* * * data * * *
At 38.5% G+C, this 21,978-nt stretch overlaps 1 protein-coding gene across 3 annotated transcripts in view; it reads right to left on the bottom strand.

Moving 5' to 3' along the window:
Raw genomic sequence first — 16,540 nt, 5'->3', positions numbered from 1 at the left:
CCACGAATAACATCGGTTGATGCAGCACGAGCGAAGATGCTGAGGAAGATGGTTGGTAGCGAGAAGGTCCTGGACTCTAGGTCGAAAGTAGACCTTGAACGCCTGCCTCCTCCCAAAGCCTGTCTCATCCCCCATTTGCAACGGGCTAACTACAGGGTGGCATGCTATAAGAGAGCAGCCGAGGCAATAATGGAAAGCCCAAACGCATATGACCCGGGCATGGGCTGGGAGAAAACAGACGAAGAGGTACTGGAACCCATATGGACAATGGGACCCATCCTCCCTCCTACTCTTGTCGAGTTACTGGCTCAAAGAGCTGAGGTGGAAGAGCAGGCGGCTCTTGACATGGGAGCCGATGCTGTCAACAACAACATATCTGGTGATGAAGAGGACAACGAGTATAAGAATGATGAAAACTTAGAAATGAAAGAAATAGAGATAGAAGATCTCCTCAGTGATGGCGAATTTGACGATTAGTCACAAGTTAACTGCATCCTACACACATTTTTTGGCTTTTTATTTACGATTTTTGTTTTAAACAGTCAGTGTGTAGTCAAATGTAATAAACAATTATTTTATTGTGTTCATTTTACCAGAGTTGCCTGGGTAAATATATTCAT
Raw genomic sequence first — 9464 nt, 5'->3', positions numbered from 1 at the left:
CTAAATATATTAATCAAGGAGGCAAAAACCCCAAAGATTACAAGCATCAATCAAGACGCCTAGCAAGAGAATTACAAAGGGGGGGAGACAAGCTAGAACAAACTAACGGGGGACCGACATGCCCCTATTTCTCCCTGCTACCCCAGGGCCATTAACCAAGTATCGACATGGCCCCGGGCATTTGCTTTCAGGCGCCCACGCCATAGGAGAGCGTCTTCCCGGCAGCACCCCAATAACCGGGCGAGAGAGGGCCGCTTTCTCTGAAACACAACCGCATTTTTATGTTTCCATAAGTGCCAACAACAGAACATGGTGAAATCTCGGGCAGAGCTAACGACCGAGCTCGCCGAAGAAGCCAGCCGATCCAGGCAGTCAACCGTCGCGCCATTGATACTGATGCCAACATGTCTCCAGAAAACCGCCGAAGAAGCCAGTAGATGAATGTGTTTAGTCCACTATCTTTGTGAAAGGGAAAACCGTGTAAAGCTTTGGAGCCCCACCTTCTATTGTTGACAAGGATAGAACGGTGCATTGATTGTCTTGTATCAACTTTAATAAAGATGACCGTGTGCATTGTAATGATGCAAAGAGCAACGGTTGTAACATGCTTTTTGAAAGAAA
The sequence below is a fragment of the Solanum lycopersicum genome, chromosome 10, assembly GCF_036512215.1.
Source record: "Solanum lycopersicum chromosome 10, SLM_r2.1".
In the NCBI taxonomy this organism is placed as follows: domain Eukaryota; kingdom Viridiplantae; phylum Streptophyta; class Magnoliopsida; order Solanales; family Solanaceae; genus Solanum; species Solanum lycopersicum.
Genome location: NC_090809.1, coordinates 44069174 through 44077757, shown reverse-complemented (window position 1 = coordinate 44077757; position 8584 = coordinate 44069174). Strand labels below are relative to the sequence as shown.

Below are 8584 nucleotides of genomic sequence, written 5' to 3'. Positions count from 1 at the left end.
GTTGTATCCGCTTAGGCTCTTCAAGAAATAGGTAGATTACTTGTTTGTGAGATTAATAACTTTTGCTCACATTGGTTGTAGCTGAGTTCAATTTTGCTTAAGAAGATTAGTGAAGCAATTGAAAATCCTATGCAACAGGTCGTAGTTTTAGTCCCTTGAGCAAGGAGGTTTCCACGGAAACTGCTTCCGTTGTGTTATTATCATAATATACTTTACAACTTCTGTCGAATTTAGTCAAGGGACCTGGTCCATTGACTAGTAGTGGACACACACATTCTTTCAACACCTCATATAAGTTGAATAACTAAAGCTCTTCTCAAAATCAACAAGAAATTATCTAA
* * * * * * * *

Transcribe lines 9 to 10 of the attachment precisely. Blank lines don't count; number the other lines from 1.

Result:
In the NCBI taxonomy this organism is placed as follows: domain Eukaryota; kingdom Viridiplantae; phylum Streptophyta; class Magnoliopsida; order Solanales; family Solanaceae; genus Solanum; species Solanum lycopersicum.
Genome location: NC_090809.1, coordinates 44069174 through 44077757, shown reverse-complemented (window position 1 = coordinate 44077757; position 8584 = coordinate 44069174). Strand labels below are relative to the sequence as shown.